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Long trek for Posada figures

23 October 2015

PHOTOS WITH PERMISSION OF ALL SAINTS’, HARBURY

Well-travelled: the Posada figures at Vigo, in Spain

Well-travelled: the Posada figures at Vigo, in Spain

A CHURCH in Warwickshire has taken the Posada tradition — of sending the figures of Mary and Joseph from home to home to announce the nativity — to a whole new level, by sending them around the world.

Churchgoers at All Saints’, Harbury, in Warwickshire, wanted to reach out further with their Posada figures, which for several years had been going from home to home in the village throughout Advent.

This year, the two four-inch-high figures started out early on their nativity journey, in February, and have been as far afield as India, Portugal, Iceland, Mexico, Germany, and the Holy Land (twice), as well as all over the UK.

The figures have been on holidays and educational trips, and have travelled thousands of miles.

The organiser, Gill Guilford, said: “Someone came up with the idea of reaching out wider with the Posada figures this year, and offered to take them to India. . . Since then they’ve been on business trips and family holidays, folk festivals, and pilgrimages to the Holy Land and Taizé, as well as the Great North Run.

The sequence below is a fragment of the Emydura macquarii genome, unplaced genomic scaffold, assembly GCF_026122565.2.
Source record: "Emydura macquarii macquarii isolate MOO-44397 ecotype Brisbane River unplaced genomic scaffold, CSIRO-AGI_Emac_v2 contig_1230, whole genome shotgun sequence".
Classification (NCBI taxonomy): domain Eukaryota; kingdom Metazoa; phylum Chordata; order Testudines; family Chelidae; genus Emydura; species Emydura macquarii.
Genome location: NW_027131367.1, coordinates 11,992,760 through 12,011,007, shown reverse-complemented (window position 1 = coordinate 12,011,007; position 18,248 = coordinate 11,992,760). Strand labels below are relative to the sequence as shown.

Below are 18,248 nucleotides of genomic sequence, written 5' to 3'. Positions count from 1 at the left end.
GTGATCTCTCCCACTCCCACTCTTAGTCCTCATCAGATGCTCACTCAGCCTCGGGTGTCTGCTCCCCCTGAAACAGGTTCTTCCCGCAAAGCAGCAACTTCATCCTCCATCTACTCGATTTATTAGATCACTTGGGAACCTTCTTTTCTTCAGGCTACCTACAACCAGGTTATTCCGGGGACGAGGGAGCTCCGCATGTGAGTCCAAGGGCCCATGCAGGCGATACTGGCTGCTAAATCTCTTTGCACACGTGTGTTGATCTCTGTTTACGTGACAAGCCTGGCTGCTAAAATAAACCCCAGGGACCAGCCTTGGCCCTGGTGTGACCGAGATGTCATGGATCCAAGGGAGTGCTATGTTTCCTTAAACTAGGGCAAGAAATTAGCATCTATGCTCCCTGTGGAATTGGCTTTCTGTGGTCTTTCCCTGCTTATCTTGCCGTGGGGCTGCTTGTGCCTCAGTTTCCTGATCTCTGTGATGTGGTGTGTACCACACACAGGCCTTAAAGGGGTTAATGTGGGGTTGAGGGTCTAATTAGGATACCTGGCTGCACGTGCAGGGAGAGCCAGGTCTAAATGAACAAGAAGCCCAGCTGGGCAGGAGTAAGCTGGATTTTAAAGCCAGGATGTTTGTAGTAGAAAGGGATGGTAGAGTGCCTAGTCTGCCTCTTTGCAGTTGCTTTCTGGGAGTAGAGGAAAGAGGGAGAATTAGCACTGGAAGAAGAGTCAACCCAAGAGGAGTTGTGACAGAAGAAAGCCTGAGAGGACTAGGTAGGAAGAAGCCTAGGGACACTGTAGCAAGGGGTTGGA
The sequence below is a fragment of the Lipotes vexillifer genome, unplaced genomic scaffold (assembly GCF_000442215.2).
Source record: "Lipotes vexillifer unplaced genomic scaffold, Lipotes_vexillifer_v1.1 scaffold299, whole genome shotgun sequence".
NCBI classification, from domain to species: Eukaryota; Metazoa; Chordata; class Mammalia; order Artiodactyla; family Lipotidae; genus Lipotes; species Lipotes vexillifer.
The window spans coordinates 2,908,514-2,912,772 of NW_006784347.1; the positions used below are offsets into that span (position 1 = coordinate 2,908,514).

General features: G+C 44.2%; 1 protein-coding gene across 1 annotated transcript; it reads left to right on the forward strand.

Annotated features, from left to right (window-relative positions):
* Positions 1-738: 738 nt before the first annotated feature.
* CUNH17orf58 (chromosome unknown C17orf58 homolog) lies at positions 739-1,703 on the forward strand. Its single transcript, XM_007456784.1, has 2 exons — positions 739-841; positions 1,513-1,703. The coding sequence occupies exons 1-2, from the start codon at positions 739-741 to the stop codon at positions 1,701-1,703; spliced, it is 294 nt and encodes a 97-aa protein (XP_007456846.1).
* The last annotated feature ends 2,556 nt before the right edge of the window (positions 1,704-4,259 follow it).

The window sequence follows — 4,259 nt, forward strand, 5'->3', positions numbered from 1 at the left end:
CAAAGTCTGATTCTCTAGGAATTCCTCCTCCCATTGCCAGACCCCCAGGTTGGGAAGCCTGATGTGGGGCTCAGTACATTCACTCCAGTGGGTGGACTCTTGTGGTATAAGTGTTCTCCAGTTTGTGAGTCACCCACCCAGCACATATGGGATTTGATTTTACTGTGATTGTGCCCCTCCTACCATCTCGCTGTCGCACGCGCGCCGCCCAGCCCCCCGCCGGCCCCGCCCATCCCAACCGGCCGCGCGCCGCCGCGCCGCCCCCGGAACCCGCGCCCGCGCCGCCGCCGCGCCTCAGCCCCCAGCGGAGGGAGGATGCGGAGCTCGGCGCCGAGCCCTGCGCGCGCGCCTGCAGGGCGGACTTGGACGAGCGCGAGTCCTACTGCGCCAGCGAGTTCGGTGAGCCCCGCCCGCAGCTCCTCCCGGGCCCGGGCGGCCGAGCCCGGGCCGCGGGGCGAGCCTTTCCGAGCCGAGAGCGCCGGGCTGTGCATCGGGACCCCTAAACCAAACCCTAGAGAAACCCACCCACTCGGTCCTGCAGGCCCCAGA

“We’ve asked everyone who takes them to take a photograph with them on location, and we have photos of them in boats, and even on donkeys on the beach at Weston-super-Mare, which is very appropriate. There was one occasion when they arrived back in the village from Iceland at 4 p.m., and an hour later they were with someone else on their way to Germany.”

The figures are going to France for half-term; and then go on a pilgrimage with the Area Dean, the Revd Craig Groocock, to the Holy Land; but they will arrive back in the village in time for Advent, when they will begin their traditional journey. Some of those who have taken them on holiday this year have already asked whether they can have them in their homes during Advent.

“You don’t know how many lives they may have touched on their journeys. It’s just a way to spread the word,” Ms Guilford said.

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